After beginning the 2014 season with anemic stats on the ground, Wisconsin running back Melvin Gordon came roaring to life against Bowling Green on Saturday. Managing just 38-yards a week prior in the Badgers home opener against Western Illinois, the junior overcame a fumble on his first carry Saturday, putting up four touchdowns and 179 in just the first half. By the end of the day, Gordon would have the best day of his collegiate career, earning five scores and over 250 yards against a Falcons defense that seemed lost from the beginning.
Speaking to reporters following the game, the Kenosha native said that his performance was a response to the skeptics who were doubting his chances at the Heisman after his first two games of the year were marred by low yardage and a loss in the season opener against LSU. Gordon put his name definitively back in the early running on Saturday, however, earning nearly 20 yards per carry. And though his odds of actually being named the first Badger to take home the coveted honor since Ron Dayne in 1999 are low against the likes of Oregon’s Marcus Mariota and Notre Dame’s Everett Golson, Saturday’s performance put him back in the ranks of the nation’s top backs.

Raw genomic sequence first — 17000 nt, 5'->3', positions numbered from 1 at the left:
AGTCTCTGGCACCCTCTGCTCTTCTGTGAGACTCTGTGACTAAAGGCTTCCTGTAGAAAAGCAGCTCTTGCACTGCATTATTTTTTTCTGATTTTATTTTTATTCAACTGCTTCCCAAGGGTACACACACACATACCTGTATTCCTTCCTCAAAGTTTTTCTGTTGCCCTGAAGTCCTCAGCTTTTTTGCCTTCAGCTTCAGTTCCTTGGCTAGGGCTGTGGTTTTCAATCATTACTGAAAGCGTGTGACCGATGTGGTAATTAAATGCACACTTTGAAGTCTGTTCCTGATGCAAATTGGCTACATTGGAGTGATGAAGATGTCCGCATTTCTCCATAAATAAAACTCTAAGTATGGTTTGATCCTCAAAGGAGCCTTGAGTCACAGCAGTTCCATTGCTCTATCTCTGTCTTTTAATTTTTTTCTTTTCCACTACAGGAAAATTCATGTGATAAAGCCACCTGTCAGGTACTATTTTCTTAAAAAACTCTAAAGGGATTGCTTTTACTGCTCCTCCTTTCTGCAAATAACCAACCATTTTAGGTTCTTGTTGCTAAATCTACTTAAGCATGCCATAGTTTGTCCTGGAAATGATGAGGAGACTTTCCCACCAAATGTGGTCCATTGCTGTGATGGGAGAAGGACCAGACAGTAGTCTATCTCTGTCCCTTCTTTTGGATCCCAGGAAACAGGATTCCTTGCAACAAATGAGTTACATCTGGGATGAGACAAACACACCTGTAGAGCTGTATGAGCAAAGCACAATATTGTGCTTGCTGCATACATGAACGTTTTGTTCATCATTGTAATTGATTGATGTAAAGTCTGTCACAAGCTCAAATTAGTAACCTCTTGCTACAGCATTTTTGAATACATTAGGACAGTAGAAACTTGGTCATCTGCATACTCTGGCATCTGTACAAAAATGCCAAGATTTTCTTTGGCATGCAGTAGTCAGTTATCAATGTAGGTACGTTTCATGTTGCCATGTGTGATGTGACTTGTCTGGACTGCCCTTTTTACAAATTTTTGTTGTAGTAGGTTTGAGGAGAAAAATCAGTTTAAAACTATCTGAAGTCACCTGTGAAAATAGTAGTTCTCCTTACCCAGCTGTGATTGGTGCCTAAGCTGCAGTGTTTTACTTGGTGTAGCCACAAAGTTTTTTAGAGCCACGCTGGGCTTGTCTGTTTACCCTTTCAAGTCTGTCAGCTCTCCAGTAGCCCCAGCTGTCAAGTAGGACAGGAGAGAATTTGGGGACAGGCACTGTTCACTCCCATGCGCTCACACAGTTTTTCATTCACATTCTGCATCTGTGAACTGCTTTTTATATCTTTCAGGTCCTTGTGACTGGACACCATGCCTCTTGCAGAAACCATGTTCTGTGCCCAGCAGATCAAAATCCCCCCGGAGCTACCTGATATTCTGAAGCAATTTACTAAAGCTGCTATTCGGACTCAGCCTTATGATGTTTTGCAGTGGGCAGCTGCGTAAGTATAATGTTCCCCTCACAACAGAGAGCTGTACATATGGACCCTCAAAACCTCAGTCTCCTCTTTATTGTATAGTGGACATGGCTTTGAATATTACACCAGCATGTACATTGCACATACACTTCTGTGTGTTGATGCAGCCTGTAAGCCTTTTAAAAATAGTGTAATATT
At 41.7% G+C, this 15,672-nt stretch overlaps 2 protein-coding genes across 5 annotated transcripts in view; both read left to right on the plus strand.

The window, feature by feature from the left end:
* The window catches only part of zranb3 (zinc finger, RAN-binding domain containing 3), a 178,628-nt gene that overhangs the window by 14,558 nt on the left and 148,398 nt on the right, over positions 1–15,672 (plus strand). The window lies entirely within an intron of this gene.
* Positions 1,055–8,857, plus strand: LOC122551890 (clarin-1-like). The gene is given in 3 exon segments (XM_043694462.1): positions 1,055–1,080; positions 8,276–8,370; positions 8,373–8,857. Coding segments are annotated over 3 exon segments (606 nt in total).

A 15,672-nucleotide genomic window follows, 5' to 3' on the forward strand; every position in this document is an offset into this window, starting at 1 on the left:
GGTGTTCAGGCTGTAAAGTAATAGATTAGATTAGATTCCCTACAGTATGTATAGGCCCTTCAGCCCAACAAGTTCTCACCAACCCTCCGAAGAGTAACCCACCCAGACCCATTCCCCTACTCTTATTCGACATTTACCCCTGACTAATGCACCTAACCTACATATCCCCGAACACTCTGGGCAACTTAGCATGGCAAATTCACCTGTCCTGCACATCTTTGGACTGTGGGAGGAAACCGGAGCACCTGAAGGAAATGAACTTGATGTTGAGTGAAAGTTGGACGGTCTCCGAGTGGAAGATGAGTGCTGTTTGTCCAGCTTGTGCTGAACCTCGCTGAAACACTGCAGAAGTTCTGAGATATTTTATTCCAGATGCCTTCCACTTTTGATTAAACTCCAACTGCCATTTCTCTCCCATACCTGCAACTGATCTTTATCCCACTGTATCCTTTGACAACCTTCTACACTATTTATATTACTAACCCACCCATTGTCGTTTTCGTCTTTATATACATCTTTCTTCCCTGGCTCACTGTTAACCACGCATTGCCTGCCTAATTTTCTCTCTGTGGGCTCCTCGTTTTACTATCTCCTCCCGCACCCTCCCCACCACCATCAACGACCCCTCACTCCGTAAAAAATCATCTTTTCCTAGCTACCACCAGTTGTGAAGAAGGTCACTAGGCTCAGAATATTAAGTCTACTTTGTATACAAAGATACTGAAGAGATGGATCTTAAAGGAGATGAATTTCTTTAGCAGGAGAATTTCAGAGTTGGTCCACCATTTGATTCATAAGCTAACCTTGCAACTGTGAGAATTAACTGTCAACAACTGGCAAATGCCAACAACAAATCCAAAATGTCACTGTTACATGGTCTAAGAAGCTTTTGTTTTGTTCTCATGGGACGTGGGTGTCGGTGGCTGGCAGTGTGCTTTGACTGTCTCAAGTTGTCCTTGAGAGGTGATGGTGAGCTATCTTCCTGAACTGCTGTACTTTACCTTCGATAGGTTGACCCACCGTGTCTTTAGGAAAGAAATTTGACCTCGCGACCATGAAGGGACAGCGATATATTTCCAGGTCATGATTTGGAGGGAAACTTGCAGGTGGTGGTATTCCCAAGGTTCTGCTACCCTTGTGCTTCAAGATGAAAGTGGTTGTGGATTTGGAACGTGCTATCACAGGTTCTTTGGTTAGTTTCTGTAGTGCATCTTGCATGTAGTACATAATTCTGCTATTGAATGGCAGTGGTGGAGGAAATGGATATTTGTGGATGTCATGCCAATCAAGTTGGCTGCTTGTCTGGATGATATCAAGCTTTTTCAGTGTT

Beyond Gordon’s impressive 253 yards on the ground, five other Badgers contributed to Wisconsin’s record setting rushing game in their dominating 68-13 win over Bowling Green. Quarterback Tanner McEvoy averaged over 14 yards on 11 carries of his own, including a touchdown. Sophomore and fellow running back Corey Clement added another pair of scores on 11 carries for 111 yards.
Dare Ogunbowale came close to becoming the fourth Badger to put up 100 rushing yards on the day, finishing with 94 yards. Kenzel Doe and George Rushing combined to add another 30, bringing Wisconsin’s total to a whopping 644 yards on the ground, a Big Ten single game record in the modern era.
Prior to 1946, only Minnesota and Ohio State had managed more yards on the ground then Wisconsin did on Saturday. The Gophers had 832 yards against Northwestern in 1905 and 663 playing host to North Dakota in 1927. Ohio State rushed for 718 in 1930 against Mt. Union.